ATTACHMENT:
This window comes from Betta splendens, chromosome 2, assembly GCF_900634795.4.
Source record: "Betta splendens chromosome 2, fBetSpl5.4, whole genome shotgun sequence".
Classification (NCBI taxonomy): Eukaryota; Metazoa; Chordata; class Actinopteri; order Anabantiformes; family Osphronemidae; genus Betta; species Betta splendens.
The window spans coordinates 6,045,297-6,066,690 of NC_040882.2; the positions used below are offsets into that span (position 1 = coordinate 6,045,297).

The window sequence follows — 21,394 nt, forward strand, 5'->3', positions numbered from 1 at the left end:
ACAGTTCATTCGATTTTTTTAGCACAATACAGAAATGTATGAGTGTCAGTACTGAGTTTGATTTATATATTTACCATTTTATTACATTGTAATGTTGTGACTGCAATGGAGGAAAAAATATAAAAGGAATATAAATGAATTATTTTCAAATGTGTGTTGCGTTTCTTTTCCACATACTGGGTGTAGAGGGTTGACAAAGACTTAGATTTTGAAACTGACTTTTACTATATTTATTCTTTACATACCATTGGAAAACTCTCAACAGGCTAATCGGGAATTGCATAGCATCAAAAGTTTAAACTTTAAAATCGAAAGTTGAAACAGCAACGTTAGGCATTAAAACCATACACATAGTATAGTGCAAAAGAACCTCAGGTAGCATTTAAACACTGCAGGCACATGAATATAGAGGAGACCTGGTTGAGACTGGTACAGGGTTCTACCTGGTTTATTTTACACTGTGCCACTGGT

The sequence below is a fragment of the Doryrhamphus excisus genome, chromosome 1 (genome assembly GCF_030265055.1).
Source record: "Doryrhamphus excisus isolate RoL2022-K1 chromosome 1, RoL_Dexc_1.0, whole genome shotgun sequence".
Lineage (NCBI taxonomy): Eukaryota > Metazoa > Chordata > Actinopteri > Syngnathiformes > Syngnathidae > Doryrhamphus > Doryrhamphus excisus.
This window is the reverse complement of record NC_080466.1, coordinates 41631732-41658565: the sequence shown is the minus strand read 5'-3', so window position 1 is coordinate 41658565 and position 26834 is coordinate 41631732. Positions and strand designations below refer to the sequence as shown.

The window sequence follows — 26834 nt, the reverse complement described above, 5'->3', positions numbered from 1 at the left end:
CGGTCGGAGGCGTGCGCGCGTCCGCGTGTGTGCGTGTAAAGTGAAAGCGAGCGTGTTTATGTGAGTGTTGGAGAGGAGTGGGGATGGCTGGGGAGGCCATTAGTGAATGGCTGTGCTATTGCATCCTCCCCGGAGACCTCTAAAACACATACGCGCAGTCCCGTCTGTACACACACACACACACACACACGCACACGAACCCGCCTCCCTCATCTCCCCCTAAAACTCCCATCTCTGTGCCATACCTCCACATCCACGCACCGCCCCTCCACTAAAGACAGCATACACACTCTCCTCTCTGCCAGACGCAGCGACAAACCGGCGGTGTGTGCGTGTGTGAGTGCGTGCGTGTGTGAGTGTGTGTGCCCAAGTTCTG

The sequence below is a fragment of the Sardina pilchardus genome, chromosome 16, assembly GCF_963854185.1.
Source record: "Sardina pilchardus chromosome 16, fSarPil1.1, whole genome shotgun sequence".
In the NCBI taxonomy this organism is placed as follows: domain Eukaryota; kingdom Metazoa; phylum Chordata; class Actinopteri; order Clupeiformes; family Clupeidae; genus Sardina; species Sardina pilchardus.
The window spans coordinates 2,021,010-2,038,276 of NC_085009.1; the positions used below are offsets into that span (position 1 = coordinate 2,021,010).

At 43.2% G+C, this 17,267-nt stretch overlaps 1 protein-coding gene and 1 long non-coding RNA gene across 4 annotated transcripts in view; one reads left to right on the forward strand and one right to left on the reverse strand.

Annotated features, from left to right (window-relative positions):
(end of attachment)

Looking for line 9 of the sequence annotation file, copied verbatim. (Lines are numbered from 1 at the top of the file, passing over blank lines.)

Lineage (NCBI taxonomy): Eukaryota > Metazoa > Chordata > Actinopteri > Syngnathiformes > Syngnathidae > Doryrhamphus > Doryrhamphus excisus.